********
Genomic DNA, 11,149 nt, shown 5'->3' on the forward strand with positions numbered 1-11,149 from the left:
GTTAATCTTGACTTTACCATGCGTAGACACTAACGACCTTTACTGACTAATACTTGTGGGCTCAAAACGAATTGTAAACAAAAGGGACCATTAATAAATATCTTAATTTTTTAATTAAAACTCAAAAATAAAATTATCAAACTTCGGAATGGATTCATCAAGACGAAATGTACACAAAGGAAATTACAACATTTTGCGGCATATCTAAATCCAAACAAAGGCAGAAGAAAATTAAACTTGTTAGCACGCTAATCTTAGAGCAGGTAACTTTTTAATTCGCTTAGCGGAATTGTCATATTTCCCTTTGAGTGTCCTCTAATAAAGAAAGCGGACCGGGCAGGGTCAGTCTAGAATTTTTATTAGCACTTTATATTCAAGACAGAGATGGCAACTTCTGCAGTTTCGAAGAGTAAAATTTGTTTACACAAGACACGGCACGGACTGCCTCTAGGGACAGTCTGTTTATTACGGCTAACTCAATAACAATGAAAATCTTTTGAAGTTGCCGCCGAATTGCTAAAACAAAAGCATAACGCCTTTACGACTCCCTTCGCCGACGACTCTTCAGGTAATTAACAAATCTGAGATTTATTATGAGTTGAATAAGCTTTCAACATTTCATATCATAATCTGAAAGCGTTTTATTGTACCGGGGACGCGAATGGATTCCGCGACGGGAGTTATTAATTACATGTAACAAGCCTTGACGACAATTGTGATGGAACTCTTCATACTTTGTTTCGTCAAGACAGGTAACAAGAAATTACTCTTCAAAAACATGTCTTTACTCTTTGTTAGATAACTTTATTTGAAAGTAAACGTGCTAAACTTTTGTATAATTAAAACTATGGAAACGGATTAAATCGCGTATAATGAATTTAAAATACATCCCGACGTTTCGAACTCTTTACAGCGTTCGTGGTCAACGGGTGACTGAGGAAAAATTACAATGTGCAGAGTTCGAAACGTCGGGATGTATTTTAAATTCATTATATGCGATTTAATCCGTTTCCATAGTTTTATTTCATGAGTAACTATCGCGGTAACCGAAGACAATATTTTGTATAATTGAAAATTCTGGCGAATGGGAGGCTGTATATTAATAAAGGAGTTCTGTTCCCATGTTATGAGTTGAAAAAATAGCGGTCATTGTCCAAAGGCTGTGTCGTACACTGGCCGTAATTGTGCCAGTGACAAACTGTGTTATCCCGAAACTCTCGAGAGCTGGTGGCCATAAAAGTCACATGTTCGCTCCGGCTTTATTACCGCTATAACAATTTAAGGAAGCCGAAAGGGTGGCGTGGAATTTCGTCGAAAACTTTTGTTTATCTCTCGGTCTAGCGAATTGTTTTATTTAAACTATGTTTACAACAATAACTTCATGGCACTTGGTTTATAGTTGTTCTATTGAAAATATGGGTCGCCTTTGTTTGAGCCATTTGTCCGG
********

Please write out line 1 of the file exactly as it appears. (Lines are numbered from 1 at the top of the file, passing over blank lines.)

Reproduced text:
Genomic DNA, 11,149 nt, shown 5'->3' on the forward strand with positions numbered 1-11,149 from the left: